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jmprats
Participant

10GBASE-T or SFP+?

Hi, we want to migrate our Data Center to 10G and I face the first problem: 10GBASE-T or SFP+. I understand this decision will affect to switches, servers and SAN (iscsi) and their interoperability. Right?

My first step is to allow 10 G in the switch, so does it must support SFP+ or 10GBASE-T?

Thanks

2 ACCEPTED SOLUTIONS

Accepted Solutions

See the Intel Romley launch, Dell has launched 3 intel 10GBase-T cards, it includes X540 NIC, LOM and CNA.

These should be available soon through Dell and all other vendors.

VJ

View solution in original post

Before you jump on the 10GBase (RJ45) bandwagon examine the facts.

Sure it may appear to be slightly cheaper on a cable basis, but the power needed to support 10G copper (RJ45) over Cat6 is tremendous compared to Twinax or Optics.  Hopefully you're factoring in the power and cooler requirement overhead 10GBase brings with it.

10GBase also has over 10x the latency of Twinax & Optics.  The low cost of Twinax make it the cable of choice for performance in ToR deployments.  With 10m twinax you can usually cover up to 3-adjecent racks.

I posted some additional facts in a similar post here:

https://supportforums.cisco.com/message/3575231#3575231

To date I haven't seen any enterprise customers deploy 10GBase, and it's not due to availability of switches/adaptors, it's simply a matter of overal operation costs.

Regards,

Robert

View solution in original post

9 REPLIES 9
aquantia1
Beginner

10GBase-T is cheaper and more easier to deploy and hopefully will be much widely deployed with both server and switch offerings from multiple vendors, this year.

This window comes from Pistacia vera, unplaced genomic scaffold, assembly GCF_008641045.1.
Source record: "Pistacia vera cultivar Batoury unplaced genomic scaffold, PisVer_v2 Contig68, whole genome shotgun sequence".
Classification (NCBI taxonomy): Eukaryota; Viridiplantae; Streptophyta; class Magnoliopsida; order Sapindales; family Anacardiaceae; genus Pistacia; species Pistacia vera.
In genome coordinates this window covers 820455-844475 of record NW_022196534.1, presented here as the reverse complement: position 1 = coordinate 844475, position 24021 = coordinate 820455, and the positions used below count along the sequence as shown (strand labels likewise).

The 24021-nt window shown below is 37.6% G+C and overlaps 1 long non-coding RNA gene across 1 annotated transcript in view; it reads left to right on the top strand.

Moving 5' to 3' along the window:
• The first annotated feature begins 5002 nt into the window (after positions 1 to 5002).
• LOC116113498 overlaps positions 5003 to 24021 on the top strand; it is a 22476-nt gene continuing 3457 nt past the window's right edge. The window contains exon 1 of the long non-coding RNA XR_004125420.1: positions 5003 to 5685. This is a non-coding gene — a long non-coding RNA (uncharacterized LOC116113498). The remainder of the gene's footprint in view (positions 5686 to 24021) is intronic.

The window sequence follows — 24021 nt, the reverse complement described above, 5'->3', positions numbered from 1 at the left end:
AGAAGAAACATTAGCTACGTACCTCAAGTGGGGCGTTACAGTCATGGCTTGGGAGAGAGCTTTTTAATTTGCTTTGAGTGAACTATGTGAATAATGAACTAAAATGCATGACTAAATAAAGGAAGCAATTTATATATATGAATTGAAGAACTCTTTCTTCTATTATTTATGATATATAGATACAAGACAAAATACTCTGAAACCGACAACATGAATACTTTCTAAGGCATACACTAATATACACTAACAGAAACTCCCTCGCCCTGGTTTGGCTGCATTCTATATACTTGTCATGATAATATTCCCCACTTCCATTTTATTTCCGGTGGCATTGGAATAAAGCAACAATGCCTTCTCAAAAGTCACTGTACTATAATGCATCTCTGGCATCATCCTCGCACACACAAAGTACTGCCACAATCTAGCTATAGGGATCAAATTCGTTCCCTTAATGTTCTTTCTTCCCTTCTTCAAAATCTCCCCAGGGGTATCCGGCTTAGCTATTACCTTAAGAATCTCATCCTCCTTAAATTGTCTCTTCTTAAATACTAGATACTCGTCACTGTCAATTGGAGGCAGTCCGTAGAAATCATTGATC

VJ

Leo Laohoo
VIP Community Legend

Hi, we want to migrate our Data Center to 10G and I face the first problem: 10GBASE-T or SFP+. I understand this decision will affect to switches, servers and SAN (iscsi) and their interoperability. Right?

My first step is to allow 10 G in the switch, so does it must support SFP+ or 10GBASE-T?

What is the distance?

If I remembered correctly, 10 Gbps BaseTx has a distance limit of around 10 metres.

10GBase-T will work at 100 meters for Cat6A cable and upto 50 meters for Cat6 cable.

Also it is compatible with 1G and 100m speeds, so you can deploy your switch ports and start using it to connect to existing 1G server ports and migrate the server ports as you can.

VJ

Leo Laohoo
VIP Community Legend

Getting myself confused with TwinAx.

OK, but most of the server's  CNA's are in SFP + format (emulex, qlogic, brocade).

On the other hand, SAN's can have 10G RJ-45 ports, like IBM DS3500

So, what do you do with the switch? 10G SFP+ or RJ-45? Do you need mix technologies?

See the Intel Romley launch, Dell has launched 3 intel 10GBase-T cards, it includes X540 NIC, LOM and CNA.

These should be available soon through Dell and all other vendors.

VJ

View solution in original post

Before you jump on the 10GBase (RJ45) bandwagon examine the facts.

Sure it may appear to be slightly cheaper on a cable basis, but the power needed to support 10G copper (RJ45) over Cat6 is tremendous compared to Twinax or Optics.  Hopefully you're factoring in the power and cooler requirement overhead 10GBase brings with it.

10GBase also has over 10x the latency of Twinax & Optics.  The low cost of Twinax make it the cable of choice for performance in ToR deployments.  With 10m twinax you can usually cover up to 3-adjecent racks.

I posted some additional facts in a similar post here:

https://supportforums.cisco.com/message/3575231#3575231

To date I haven't seen any enterprise customers deploy 10GBase, and it's not due to availability of switches/adaptors, it's simply a matter of overal operation costs.

Regards,

Robert

View solution in original post

Leo Laohoo
VIP Community Legend

I will always choose fibre over copper when dealing with 10Gbps. 

There is a switch WS-C3850-48XS-S. you need to connect the server through a 10Gb sfp transceiver using a twisted pair (RJ 45) category 6 or 7 with this switch. Found only such SNR-SFP + T. Is it possible? Or is there some other SFP transceiver? Give, please the link.

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